Why SAD Hits in Spring and What You Can Do About It

Why SAD Hits in Spring and What You Can Do About It

While most people associate Seasonal Affective Disorder (SAD) with the shorter, darker days of winter, some people experience a dip in mood and energy levels as spring arrives and the days become longer. Although less common than winter SAD, spring SAD, also known as reverse SAD or summer depression, is a real phenomenon. In this article we explore the reasons behind spring SAD and share some strategies to manage spring SAD.

What is SAD and How Does Seasons Affect Us?

SAD is a type of depressive state characterized by mood changes that occur with the seasons. The most common form, winter SAD, affects people as daylight hours dwindle. Research suggests a connection to our internal body clock, the circadian rhythm, regulated by the suprachiasmatic nucleus (SCN) in the brain [1]. The SCN receives information about light exposure from the eyes and uses this information to regulate the production of melatonin, a hormone that helps us sleep. During winter's shorter days, melatonin production increases, promoting sleepiness, while serotonin, a mood-regulating hormone, dips [2]. This hormonal imbalance is believed to contribute to the fatigue, low mood, and changes in appetite and sleep patterns experienced by those with winter SAD.

Why Does SAD Happen in Spring?

While the science behind winter SAD is well-established, the mechanisms behind spring SAD are less clear. Interestingly, the very factor that alleviates winter SAD – increased daylight – can also disrupt the SCN in spring. A study published in the Journal of Affective Disorders suggests that people with SAD may be more sensitive to these seasonal light shifts, leading to hormonal imbalances like those seen in winter SAD [3]. Additionally, some experts theorize that psychological factors may play a role. Spring often brings social pressure to be outdoors and participate in activities, which some may find overwhelming and lead to feelings of low motivation [4].

Signs and Symptoms of Spring SAD

Spring SAD can manifest differently from its winter counterpart. While fatigue and sleep issues are less prevalent, symptoms like social withdrawal, difficulty concentrating, anxiety and changes in appetite can be prevalent [5].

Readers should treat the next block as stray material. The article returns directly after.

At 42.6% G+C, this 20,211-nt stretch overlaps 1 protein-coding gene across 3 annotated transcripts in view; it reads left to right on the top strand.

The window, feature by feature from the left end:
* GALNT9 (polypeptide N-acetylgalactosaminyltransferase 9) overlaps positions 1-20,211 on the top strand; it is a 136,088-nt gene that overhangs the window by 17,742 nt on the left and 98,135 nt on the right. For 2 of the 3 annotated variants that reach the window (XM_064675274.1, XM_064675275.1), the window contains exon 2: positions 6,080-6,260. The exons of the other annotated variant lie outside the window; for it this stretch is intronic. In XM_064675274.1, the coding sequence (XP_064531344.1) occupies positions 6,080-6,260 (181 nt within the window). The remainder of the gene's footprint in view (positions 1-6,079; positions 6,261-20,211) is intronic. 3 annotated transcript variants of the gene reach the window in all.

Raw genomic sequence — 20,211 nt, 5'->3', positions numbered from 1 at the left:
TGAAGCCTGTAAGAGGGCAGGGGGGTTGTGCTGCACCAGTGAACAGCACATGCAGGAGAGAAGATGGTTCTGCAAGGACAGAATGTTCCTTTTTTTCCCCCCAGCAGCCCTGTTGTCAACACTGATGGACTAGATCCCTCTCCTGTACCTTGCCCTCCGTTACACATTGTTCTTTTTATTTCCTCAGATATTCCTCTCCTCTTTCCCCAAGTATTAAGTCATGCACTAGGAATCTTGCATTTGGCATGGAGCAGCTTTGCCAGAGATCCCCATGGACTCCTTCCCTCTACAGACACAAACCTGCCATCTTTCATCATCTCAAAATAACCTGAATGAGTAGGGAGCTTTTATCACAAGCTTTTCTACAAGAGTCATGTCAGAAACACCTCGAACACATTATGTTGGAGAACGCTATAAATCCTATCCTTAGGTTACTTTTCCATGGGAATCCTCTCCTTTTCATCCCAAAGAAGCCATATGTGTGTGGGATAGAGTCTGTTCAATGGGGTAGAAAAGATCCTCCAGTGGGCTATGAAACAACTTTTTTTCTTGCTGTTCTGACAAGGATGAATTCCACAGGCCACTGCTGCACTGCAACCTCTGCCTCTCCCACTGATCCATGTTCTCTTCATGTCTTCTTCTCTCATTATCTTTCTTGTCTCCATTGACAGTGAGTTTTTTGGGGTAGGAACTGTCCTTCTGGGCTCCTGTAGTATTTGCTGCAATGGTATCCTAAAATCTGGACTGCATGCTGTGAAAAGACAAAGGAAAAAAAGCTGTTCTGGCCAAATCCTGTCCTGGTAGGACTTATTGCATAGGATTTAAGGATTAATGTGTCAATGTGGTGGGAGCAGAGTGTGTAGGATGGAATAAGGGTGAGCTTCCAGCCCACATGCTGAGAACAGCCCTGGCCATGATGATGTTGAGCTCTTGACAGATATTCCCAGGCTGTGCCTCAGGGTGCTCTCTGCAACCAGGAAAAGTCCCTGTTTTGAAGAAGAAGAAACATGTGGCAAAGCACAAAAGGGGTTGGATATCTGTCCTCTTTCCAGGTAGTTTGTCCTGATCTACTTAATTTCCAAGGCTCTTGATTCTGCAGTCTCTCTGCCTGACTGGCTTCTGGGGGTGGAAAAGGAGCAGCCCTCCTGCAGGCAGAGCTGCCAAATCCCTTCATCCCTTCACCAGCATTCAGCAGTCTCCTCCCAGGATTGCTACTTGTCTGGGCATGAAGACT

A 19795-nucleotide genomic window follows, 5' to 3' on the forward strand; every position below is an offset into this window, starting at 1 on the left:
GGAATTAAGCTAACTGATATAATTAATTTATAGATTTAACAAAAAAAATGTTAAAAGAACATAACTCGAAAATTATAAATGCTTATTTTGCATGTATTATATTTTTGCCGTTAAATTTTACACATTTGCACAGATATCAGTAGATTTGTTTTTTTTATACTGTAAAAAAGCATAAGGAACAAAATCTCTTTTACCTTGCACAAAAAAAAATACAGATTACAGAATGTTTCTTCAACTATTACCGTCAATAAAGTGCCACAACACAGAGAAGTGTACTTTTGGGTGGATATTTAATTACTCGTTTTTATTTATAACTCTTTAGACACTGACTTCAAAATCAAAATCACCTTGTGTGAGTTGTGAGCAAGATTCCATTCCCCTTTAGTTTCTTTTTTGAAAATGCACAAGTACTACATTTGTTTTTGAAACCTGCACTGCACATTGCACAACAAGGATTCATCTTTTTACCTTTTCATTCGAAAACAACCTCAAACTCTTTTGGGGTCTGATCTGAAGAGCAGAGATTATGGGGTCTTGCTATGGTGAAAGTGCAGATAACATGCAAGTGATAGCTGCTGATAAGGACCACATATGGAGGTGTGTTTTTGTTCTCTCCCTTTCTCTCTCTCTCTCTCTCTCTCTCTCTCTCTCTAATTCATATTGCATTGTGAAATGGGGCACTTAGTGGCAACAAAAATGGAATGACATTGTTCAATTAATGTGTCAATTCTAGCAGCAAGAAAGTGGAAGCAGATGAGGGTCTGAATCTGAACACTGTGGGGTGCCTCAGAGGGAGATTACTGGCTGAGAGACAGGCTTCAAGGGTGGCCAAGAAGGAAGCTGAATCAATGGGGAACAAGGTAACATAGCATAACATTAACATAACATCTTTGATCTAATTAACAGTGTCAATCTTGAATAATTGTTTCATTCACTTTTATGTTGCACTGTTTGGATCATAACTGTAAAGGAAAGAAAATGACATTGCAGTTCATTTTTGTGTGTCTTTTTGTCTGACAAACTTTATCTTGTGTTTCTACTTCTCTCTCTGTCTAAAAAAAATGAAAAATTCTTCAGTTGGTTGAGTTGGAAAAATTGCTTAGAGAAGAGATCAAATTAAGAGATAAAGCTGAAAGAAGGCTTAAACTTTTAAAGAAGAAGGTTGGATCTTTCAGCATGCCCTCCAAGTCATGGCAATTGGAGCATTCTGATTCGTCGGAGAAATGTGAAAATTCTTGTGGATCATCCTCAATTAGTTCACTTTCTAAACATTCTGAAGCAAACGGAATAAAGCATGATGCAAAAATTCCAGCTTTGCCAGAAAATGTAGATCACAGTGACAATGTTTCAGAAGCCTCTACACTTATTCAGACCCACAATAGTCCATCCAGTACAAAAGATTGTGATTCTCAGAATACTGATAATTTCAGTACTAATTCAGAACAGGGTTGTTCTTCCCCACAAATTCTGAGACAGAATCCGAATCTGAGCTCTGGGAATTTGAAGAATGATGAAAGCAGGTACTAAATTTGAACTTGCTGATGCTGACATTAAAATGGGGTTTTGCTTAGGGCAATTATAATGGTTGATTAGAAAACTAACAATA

Strategies for Managing Spring SAD

Fortunately, there are ways to help manage spring SAD:

  • Light Therapy: Light therapy, using a light box that mimics natural sunlight, is a well-established treatment for winter SAD. Studies have shown its effectiveness in managing spring SAD as well [6].
  • Maintain a Regular Sleep Schedule: Disruptions to your sleep cycle can worsen SAD symptoms. Sticking to a consistent sleep schedule, even at weekends, can help regulate your circadian rhythm.
  • Exercise and Healthy Diet: Regular physical activity and a balanced diet rich in fruits, vegetables, and wholegrains are essential for both physical and mental health. Maintaining a healthy lifestyle year-round can bolster resilience to seasonal mood changes.
  • Social Connection: Social isolation can exacerbate low mood; take time to connect with loved ones and engage in social activities you enjoy.
  • Lighten Your Load: Spring often brings a surge in social and professional activities. Don't be afraid to delegate tasks, say no to extra commitments, and prioritize activities that bring you joy.
  • Seek Professional Help: If your symptoms are severe and significantly impact your daily life, consider seeking professional help. Therapy and medication, under the guidance of a healthcare professional, can be effective tools in managing SAD.

Spring SAD, while less common than winter SAD, can still disrupt your enjoyment of this beautiful season. By understanding the potential causes and employing coping strategies, you can effectively manage your symptoms and reclaim your spring.


  1. Lam, R. W., Levitan, R. D., Lam, S. L., & Wong, D. T. (2006). The role of suprachiasmatic nucleus in seasonal affective disorder. Experimental Neurology, 199(1), 242-249. https://www.ncbi.nlm.nih.gov/books/NBK546664/
  2. Wirz-Justice, A., Benedetti, F., Terman, M., & Rizzoli, V. (2014). Is there a role for melatonin in the pathophysiology of seasonal affective disorder? European Neuropsychopharmacology, 24(10), 1587-1597. 
  3. Leibenluft, E., Wehr, T. A., Goldberg, J., Kelly, C., & Duncan, J. (2001). Seasonal changes in photoperiod affecting mood and sleep in healthy adults.
  4. Partonen, T., Lonnqvist, J., Alho, K., Koskenvuo, M., & Tuulio-Henriksson, A. (2010). Seasonal Affective Disorder in Finland. Journal of Affective Disorders, 121(1-3), 133-140. 
  5. Rosenthal, N. E., Kelly, D., Jacobsen, L., Skwerer, J., & Bauer, M. (1994). Social support, interpersonal conflict, and stress in seasonal affective disorder (SAD). Journal of Psychosomatic Research, 38(8), 811-819. 
  6. American Academy of Family Physicians. (2020). Seasonal Affective Disorder (SAD).


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